Experiments Addressing Transfection Variables
Several experiments were designed to test transfection conditions. For these experiments, cells were plated into a 24 well dish one day before transfection, unless otherwise noted. Transfections were perfor med using siPORT Amine Transfection Agent according to protocol with suggested concentrations of chemically synthesized siRNA in tissue culture media. Approximately 48 hr after transfection, total RNA from the cell cultures was extracted using the RNAqueous-4PCR Kit, and quantitated. The expression level of both target and control genes was determined for each sample using either Northern analysis (NorthernMax-Gly Kit) or real-time RT-PCR with gene specific primers and TaqMan probes. For real-time assays, transfections were performed in triplicate and all samples were normalized to18S rRNA levels.

Effect of serum on transfection. Five cell lines were chosen to assess the effect of serum on transfection. Cells were transfected with either GAPDH siRNA or with a negative control (scrambled) siRNA using two different types of transfection agents (siPORT Amine and siPORT Lipid) in either serum free or serum supplemented media (10% serum). The ability of GAPDH siRNA to reduce GAPDH mRNA levels was evaluated by Northern blot analysis. We found that individual cell types responded differently to serum free versus serum supplemented conditions, depending on the specific transfection agent used (Figure 1). When transfected under optimal conditions, GAPDH mRNA expression levels were effectively reduced by the corresponding siRNA, but not by the negative control siRNA. In contrast, little to no mRNA reduction was observed in several of the cell types when suboptimal media conditions were used. For the remainder of the study, COS-7 cells were transfected in serum supplemented media using siPORT Amine Agent.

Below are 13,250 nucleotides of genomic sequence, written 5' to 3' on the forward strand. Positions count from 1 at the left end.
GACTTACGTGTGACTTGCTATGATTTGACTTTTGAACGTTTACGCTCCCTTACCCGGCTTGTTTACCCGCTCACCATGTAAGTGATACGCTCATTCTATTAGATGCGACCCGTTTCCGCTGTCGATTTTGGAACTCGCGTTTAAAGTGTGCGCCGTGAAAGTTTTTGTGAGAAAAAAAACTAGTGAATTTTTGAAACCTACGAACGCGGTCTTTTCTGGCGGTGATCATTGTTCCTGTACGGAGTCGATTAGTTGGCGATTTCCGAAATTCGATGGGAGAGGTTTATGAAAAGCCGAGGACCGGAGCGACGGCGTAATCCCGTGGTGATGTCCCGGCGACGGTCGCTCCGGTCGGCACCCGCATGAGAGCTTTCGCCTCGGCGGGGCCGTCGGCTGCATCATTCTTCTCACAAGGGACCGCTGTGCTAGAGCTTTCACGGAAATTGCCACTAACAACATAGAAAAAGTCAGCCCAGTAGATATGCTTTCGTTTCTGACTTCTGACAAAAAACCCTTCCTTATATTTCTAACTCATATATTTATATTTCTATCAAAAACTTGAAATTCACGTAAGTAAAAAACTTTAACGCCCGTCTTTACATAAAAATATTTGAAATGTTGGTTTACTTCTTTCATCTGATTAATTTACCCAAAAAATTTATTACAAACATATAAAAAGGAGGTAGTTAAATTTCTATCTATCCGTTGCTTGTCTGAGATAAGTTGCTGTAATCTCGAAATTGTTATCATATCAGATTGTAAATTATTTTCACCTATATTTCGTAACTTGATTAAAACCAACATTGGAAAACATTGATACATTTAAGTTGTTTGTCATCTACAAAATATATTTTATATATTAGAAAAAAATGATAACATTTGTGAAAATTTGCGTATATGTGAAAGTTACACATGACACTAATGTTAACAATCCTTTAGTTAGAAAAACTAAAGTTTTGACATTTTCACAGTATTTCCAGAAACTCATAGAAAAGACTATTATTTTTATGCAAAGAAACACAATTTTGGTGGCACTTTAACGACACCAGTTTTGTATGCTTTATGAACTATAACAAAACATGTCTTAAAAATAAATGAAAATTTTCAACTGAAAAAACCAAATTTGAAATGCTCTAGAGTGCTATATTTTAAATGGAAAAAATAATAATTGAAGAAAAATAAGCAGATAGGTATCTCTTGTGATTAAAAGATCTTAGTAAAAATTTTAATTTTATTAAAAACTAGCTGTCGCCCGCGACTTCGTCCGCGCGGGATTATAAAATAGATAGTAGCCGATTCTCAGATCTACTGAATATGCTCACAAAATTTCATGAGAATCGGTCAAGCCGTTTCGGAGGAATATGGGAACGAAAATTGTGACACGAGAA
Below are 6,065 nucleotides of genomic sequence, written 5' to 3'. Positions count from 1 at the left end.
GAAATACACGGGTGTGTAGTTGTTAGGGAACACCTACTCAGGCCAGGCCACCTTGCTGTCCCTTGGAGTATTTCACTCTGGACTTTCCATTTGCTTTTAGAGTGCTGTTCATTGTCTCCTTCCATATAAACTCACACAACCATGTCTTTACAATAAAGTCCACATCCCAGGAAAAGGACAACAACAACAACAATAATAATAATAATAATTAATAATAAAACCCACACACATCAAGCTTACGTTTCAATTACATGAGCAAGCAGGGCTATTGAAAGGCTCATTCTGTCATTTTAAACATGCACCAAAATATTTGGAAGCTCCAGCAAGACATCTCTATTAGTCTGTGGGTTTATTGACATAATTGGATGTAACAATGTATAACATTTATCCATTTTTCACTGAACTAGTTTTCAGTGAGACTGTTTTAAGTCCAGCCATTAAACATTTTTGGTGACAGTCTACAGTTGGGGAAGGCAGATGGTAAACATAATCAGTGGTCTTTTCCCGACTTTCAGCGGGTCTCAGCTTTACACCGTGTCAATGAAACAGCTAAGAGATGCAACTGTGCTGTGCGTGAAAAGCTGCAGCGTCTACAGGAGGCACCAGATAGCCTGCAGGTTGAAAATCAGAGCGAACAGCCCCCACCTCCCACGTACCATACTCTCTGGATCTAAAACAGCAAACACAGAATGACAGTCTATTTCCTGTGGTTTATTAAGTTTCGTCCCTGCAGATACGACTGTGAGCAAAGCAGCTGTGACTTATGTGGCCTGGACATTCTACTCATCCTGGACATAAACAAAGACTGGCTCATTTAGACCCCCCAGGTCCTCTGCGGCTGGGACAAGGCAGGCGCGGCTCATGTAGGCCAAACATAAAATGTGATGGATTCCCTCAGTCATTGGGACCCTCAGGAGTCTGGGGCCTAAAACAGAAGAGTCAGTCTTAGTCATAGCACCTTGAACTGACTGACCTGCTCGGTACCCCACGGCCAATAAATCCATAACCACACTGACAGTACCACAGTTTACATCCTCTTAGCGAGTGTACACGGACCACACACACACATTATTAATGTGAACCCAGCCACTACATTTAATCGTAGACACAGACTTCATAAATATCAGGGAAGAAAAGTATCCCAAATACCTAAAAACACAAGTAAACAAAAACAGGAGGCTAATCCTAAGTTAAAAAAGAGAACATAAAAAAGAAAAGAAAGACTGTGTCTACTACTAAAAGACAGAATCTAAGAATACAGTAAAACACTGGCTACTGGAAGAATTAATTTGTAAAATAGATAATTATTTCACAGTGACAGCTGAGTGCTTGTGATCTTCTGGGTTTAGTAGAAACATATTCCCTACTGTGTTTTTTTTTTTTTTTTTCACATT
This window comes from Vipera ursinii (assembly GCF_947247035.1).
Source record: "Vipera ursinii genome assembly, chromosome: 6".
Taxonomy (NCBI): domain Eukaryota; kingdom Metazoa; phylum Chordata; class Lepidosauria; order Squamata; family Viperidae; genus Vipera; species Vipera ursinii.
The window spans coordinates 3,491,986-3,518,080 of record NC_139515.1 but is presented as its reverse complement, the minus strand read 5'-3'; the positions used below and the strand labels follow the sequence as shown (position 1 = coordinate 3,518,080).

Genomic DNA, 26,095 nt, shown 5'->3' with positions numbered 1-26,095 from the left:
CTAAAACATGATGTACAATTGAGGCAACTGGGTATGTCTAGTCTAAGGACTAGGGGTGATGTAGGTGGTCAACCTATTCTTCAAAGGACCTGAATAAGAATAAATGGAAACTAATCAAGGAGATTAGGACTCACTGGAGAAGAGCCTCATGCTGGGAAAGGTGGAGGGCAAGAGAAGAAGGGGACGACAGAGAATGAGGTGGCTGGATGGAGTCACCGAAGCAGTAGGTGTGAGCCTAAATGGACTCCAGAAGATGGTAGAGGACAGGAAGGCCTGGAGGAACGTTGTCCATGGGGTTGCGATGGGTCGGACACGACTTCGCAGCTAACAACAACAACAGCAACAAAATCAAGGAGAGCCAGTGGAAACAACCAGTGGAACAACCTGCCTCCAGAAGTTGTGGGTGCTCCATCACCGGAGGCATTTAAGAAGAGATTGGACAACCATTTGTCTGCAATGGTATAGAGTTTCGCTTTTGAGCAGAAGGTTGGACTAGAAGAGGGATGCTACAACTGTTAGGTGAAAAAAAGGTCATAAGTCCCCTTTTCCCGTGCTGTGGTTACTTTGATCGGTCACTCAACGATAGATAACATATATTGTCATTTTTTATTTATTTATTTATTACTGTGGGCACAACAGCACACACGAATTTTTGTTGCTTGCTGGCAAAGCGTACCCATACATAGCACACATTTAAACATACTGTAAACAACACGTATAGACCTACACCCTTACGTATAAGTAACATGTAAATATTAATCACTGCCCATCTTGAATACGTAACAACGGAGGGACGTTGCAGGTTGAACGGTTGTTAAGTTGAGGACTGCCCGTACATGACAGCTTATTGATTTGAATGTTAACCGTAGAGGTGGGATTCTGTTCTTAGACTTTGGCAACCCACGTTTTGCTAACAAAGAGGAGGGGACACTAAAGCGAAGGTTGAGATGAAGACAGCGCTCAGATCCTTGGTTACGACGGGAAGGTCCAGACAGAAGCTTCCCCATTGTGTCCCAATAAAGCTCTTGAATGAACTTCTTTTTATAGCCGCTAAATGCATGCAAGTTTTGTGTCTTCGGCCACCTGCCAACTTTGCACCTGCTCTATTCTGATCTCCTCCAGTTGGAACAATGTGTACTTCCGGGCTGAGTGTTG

Figure 1. Effect of Serum on siRNA Transfection. The indicated cells types were transfected with GAPDH siRNA or negative control siRNA using either siPORT Amine or siPORT Lipid Transfection Agent (Ambion) in cell culture media supplemented with (+) or without () serum (10%) for 4 hr. 48 hours after transfection GAPDH mRNA levels were assessed by Northern analysis.

Effect of cell density on transfection of siRNA. To test whether cell density at the time of transfection affects siRNA-mediated mRNA reduction, COS-7 cells were plated in a 24 well dish at different plating densities 24 hours prior to transfection (Figure 2). Transfections were performed with either 10 nM GAPDH siRNA or with a negative control (scrambled) siRNA using 4 l of siPORT Amine Agent. After 48 hr mRNA expression was evaluated by real-time PCR. Reduction in gene expression varied
significantly at different cell plating densities. GAPDH siRNA-mediated reduction in mRNA was maximal at relatively low plating densities between 2.5 and 5 x 104 cells per well; little to no mRNA reduction was observed at higher plating densities (Figure 2). To minimize decreased cell growth associated with very low plating densities, an optimal cell plating density of 3 x 104 cells per well wa s used for the remainder of the study.

Figure 2. Optimal Cell Plating Density. COS-7 cells grown in a 24 well dish were transfected with 10 nM GAPDH siRNA or negative control siRNA 24 hours after plating at the indicated cell densities using 4 l per well siPORT Amine Transfection Agent. Following transfection (48 hr), the cells were harvested and analyzed by real-time RT-PCR for both GAPDH mRNA and 18S rRNA levels. Percent gene expression was calculated as a percentage of gene expression compared with the negative control siRNA.

Effect of varying amounts of transfection agent on cytotoxicity and siRNA activity. To study the effects of increasing amounts of transfection agent on siRNA activity, COS-7 cells (3 x 104 cells per well) were plated into a 24 well dish 24 hours prior to transfection. The relative cytotoxicity of transfection agent/negative control GAPDH siRNA (10 nM) complex at increasing volumes of transfection agent was assessed by Trypan Blue staining of cells 48 hours post transfection. To characterize the effects of transfection agent levels on siRNA-mediated silencing, cells were transfected using different volumes of transfection agent as shown in Figure 3. mRNA expression was evaluated by real-time RT-PCR 48 hr post transfection. The data indicate that cell survival decreased significantly when cells were exposed to transfection agent/negative control GAPDH siRNA complexes at volumes above 4 l per well (Figure 3). Increasing amounts of transfection agent (from 2 l to 4 l per well) showed a dramatic decrease in gene expression (Figure 4) suggesting t hat siRNA-mediated reduction in mRNA increases with increasing volumes of transfection agent. A midpoint volume of 3 l per well was used for all remaining experiments.